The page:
The Point Of The Spear: Far from "mentoring" (such a wonderfully un-military term) Afghan policemen from a safe distance, the New Zealand SAS always seems to be in the thick of the action. And, sometimes (as happened in the Tiger International raid of 24/12/10) the point of our spear gets driven into the wrong targets.
SOMEWHERE in the city of Kabul, the parents and siblings of two slain security guards, Mubin and Sadiq, still mourn the loss of their sons and brothers.
They died at the hands of New Zealanders: SAS troopers; acting in our name.
Local officials called the killings “murder”. It’s not hard to see why.
On Christmas Eve, 2010, Mubin, Sadiq and their co-workers, Hamid and Barialy, were keeping watch over the property of Tiger Group International – a local company contracted to supply logistical equipment to the International Security Assistance Force (ISAF). Hardly surprising, then, that when the security team encountered bearded figures in the Tiger Group car-park, they assumed they were under Taliban attack, and challenged the intruders to identify themselves.
But, the intruders weren’t Afghans, they were Kiwis. And when the security guards challenged them the New Zealand SAS troopers opened fire on them at close range – killing Mubin and Sadiq, and wounding Hamid and Barialy.
The raid on Tiger International was a botch-up from beginning to end. The operation was launched on the basis of bad intelligence, and the required co-ordination between the ISAF, the Afghan authorities and the NZSAS was deficient. Our troopers killed Mubin and Sadiq for doing no more than their job.
To date, the New Zealand Government refuses to say whether it has formally apologised to the families of the slain security guards, or made any offer of compensation.
This refusal to accept responsibility for our soldiers’ mistakes will undoubtedly encourage ordinary Afghans to lump our SAS in with the rest of the ISAF. Little distinction will be made between New Zealand’s special forces and all the other Nato contingents operating in Afghanistan. The deaths of Mubin and Sadiq will be attributed to the same lack of care that sees village wedding parties decimated by US missiles and helicopter gunships.
The Afghan people will, once again, hear the loss of innocent civilian lives described as “collateral damage” – and the foreign perpetrators will be reviled for their indifference.
NOT THAT our armed forces chiefs will admit to any of this. Following the most recent Taliban attack in Kabul, during which two SAS troopers sustained minor injuries, the Prime Minister, John Key, spoke approvingly of the “mentoring” role our special forces were playing in relation to the Afghan Government’s Crisis Response Unit.“Mentoring”: it’s such a reassuring – and decidedly non-military – expression.
In the New Zealand context we tend to associate the word “mentor” with those public-spirited individuals who help young people, and young businesses, grow and mature. No doubt the public relations staffers who dreamed up the idea of calling military advisers “mentors” were well aware of such connotations.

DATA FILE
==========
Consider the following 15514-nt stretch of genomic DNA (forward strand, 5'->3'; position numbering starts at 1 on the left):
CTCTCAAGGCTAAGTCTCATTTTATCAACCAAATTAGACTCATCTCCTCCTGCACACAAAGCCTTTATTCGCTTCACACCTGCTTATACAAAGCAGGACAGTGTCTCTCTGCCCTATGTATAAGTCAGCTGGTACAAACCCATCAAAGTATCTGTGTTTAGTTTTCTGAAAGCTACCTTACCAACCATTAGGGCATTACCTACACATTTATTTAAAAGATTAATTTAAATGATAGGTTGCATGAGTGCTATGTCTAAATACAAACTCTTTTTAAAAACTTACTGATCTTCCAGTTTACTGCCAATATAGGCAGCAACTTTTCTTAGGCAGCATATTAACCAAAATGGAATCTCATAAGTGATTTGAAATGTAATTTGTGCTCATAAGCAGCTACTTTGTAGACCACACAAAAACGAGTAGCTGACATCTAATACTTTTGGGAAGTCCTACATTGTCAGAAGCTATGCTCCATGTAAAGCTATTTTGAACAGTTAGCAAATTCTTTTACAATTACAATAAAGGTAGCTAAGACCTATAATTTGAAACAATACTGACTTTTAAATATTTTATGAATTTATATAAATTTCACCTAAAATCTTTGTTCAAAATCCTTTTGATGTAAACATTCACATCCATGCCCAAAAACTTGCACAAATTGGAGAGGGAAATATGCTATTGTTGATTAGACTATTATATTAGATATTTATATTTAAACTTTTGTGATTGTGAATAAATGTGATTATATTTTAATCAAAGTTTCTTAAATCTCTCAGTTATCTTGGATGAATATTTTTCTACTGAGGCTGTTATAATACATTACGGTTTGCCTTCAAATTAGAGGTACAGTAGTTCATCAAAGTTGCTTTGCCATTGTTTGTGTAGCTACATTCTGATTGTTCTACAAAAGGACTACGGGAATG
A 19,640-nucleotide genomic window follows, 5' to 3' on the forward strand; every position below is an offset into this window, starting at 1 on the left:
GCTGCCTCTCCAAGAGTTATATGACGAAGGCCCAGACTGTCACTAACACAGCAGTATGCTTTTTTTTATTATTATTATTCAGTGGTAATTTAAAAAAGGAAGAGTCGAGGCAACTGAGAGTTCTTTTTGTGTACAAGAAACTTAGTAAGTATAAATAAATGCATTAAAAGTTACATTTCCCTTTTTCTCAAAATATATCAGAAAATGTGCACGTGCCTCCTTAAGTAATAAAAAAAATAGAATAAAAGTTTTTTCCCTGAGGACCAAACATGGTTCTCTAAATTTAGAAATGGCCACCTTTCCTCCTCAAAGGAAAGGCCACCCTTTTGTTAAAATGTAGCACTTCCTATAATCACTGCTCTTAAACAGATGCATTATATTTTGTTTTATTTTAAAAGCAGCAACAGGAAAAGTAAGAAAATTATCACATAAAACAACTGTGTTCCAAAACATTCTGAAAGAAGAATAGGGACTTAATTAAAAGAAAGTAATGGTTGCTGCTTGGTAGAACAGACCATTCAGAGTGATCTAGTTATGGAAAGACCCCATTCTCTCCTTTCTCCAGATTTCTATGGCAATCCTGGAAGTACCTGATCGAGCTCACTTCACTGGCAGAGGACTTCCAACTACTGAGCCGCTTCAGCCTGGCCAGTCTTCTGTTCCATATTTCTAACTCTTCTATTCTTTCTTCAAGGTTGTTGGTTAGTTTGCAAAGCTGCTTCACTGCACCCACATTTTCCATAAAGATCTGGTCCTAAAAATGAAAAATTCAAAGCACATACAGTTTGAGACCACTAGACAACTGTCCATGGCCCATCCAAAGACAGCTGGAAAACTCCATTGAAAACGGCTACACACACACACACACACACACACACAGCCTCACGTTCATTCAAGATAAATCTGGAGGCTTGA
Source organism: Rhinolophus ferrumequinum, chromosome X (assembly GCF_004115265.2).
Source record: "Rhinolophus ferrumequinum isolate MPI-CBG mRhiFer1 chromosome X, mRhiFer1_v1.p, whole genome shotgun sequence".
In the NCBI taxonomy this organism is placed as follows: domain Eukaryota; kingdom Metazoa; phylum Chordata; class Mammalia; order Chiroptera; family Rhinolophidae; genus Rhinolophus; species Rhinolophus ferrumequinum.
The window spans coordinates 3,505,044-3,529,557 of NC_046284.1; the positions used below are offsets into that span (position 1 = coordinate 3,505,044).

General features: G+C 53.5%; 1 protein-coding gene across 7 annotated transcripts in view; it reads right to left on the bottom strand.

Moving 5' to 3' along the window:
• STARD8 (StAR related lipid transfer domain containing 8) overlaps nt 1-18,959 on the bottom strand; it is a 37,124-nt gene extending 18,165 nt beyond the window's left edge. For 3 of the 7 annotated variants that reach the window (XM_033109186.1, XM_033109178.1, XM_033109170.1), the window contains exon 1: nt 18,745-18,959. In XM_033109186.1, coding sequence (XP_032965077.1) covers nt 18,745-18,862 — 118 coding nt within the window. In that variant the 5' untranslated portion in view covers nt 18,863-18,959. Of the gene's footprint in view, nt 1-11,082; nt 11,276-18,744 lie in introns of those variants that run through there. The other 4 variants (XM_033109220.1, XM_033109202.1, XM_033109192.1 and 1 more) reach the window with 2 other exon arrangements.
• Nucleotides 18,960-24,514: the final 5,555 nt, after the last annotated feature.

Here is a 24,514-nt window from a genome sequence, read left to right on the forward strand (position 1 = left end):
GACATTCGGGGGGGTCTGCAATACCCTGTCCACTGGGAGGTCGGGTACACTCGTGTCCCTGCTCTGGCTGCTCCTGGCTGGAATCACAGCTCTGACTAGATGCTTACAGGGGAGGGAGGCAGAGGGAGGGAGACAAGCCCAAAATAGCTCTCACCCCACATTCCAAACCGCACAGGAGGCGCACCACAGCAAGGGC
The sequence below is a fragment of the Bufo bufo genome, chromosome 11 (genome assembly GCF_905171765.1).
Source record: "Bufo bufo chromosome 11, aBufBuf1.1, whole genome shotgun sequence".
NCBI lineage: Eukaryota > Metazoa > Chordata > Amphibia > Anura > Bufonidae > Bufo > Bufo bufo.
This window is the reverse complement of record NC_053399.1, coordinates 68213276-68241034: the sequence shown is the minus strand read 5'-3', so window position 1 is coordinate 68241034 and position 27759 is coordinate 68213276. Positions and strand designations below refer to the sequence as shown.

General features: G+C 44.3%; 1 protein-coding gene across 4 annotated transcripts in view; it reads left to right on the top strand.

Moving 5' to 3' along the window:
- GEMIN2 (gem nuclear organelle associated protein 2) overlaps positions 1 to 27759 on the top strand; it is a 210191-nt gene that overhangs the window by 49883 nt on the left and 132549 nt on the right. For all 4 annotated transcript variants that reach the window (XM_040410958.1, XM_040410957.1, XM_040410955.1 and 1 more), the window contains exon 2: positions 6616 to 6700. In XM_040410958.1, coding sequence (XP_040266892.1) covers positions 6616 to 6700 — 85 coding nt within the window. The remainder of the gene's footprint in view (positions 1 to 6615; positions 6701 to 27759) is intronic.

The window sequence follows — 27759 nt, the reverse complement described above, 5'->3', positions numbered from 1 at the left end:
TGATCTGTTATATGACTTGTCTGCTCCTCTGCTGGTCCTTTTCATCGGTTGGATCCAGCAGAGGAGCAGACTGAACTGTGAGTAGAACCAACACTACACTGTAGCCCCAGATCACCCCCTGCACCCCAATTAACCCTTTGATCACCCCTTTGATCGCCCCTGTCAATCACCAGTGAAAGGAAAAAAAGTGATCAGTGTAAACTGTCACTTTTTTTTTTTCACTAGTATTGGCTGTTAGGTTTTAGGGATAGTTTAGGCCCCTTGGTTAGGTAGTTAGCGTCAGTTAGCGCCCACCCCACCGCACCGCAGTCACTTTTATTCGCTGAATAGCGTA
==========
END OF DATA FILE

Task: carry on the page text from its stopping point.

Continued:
It is, however, becoming increasingly clear that whether our SAS troopers are engaged in operations initiated by ISAF, or the Taliban, the role they play is very far from that of the passive advisor.
On the contrary, all the evidence emerging from Afghanistan suggests that our SAS leads from the front, and that such Afghan Government support as may be found in these operations is located (how to say this politely?) at some distance from the action.
In other words, when the Taliban come a-calling, our special forces are regularly being deployed as “the point of the spear”.
Spear-points don’t “mentor” anything: spear-points strike hard, and they strike to kill.
And, sometimes, as we have seen, they kill the wrong people.
WE SHOULD TRY to imagine how we would feel if those slain security guards had been called Bruce and Wiremu, instead of Mubin and Sadiq. How we would react if our nation’s skies were filled with helicopter gunships, and our city streets with foreign soldiers?
What, exactly, would we make of a prime-minister telling his people that their special forces were “mentoring” the security police of a corrupt government?
Mentoring them to do what? Rely on the same bad intelligence that our SAS relied on before unleashing the deadly force that killed Mubin and Sadiq? Trust the same people who unleashed the raid on the hitherto loyal village of Band E Timur on 24 May 2002?
Three civilians, including the village head-man and a six-year-old girl, died that day. Fifty-five were handed over to US personnel who no longer considered themselves bound by the Geneva conventions.
Our SAS spear-pointed that operation as well.
THE ONLY “MENTORING” the NZSAS is doing in Afghanistan is in how to kill. But, after more than thirty years of war, there is little we can teach the Afghans about death and misery.
My heart goes out to the families of Mubin and Sadiq.
If I could, I would tell them that their boys did not die at my bidding.Not in my name.
This essay, originally published in The Press of Tuesday, 5 July 2011, could not have been written without the investigative efforts of journalists Jon Stephenson and David Beatson.